Alfonso Calero

Alfonso Calero is an Australian-based photographer and educator. He is born of Spanish decent in the Philippines but when it was time for a high school education his family saw fit to send him to Ballarat to a boarding college. Later he met the love of his life, Ritsuko, who was born and raised in Japan. Alfonso is unusually culturally aware, and brings this understanding to his photography of food, travel and people. 

How did you come to photography, what about it appealed to you?  

My first SLR was a Canon T50 when I travelled through Europe at the age of 19. It gave me wings to express myself visually.

Tell us a story of that time that illustrates how you this affected your outlook on life?

Coming to Australia from Manila as a 15-year-old and being put into a Catholic boarding school has clearly affected my outlook on life.

With a sink-or-swim approach on life I was forced to build on myself as a person. Like most teenagers we can easily blame our environment or family for the circumstances we are in. But what does not kill you makes you stronger, and this experience allowed me to have a positive view on the world. I am a visual person as seen through my work. 

Who or what was influential on how you see and photograph? 

Initially, National Geographic magazines at home as a kid. Now anyone or anything inspires me. Inspiration is everywhere; I'm hooked.
Tell us about your early days photographing and how your approach has changed.

Not much has changed except that my vision, purpose and messages are crystal clear now as opposed to random acts of exploration in the past. 
Can you tell us about your relationship with equipment.  
The equipment has simply been a tool and I am more attached to the image made than the camera used.  If you need to know, when I travel I use a 85mm 1.2 lens for street portraits and a 12-24 mm lens for my landscapes on my Canon 5D Mark III. Lightroom and Photoshop are my two choices for editing along with the Nik collection plug-ins working off my Macbook Pro 15 inch laptop.

It would seem that for photography there is a constant hunger for the new, whether that be equipment ‘style’ or computer work, or even subject matter. Can you talk about your relationship to the concept of the ‘new’ and how it fits your work?

New to me is that my personal perspective or interpretation of something has to be better and deeper than the last image taken. I need to keep challenging myself and seeing other points of view. I love to look for inspiration in art for style, lighting and hidden messages. I love to look at contemporary issues for a story to be retold in my way. I am not so hungry to get new equipment and would prefer to master what I already have, which is more than enough.  
Is there a perfect photograph? How would we recognise one? 

A perfect photograph is one that stops me in my tracks. One that makes me miss a heartbeat. One that wakes me up emotionally and makes me think on a deeper level.

What are your underlying themes and rationale for making photographs; what would you like the audience to see?

A unique perspective or different interpretation on a situation are my themes.  I enjoy looking at the social, historical, cultural and political aspects when it comes to street portraits for example.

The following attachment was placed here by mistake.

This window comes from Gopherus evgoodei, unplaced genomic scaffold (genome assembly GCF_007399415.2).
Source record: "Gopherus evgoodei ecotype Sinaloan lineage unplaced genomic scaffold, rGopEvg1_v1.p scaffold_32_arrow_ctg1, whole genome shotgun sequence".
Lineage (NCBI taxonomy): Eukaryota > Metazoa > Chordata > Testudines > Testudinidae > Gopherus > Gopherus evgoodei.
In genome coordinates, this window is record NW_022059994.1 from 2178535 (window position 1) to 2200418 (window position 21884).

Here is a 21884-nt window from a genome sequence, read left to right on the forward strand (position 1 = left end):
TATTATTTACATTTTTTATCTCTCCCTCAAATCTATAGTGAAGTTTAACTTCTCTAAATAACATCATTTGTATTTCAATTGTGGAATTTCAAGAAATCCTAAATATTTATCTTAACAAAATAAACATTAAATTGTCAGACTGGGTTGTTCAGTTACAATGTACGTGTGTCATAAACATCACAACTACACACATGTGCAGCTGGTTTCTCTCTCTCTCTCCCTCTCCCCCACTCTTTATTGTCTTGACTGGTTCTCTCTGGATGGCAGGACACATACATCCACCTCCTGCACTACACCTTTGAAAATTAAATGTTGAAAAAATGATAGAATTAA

Tell us about work that you’ve seen lately that inspires you and you would like to see other people to see?

Lately I have been fascinated by seascapes and street portraits. With seascapes I was influenced by William Turner's dramatic depictions of the vulnerability in nature such as storms. For this series I picked days with heavy dark and low cumulus nimbus clouds. I also made sure to arrive before sunrise and have a high tide. With the correct weather pattern and some cinematic editing in Lightroom I was able to come closer to my vision.

On a recent trip to the Philippines I was walking along the boulevard in Manila Bay when I came across lots of interesting street portraits. To my surprise many are not from Manila and have come from the provinces. Some of them are homeless and make their living from the street selling food, drinks, toys.... I am interested in looking at the social aspects and their positive outlook and boundless resilience. 

Tell us about the changes in the photographic industry since you come out of college? 

I graduated 15 years ago from Sydney Institute of Technology in Ultimo, Sydney with an Associate Diploma in Photography. Feeling technically confident it was time to mould my style of shooting creatively. Over the past 15 years most of my work has been people, places and food photography. Travel photography combines all these genres and more. In the last eight years I have been running travel photography workshops all over Australia and photo tours in Japan, The Philippines, Spain and Tasmania. More info on

Tell us about how you have adapted to a new model to create an income from photography?

In the last decade work started to slow down so I had to reinvent myself to find another income stream. Having previously worked as a teacher and tour guide, teaching travel photography seemed like all my jobs bundled into one.

Tell us about the different parts of your business and why you started them.

Educating other keen travel photographers has taken over 60% of my business. 40% of my time is still dedicated to shooting photography jobs involving mainly people. Teaching photography while travelling has been a labour of love.

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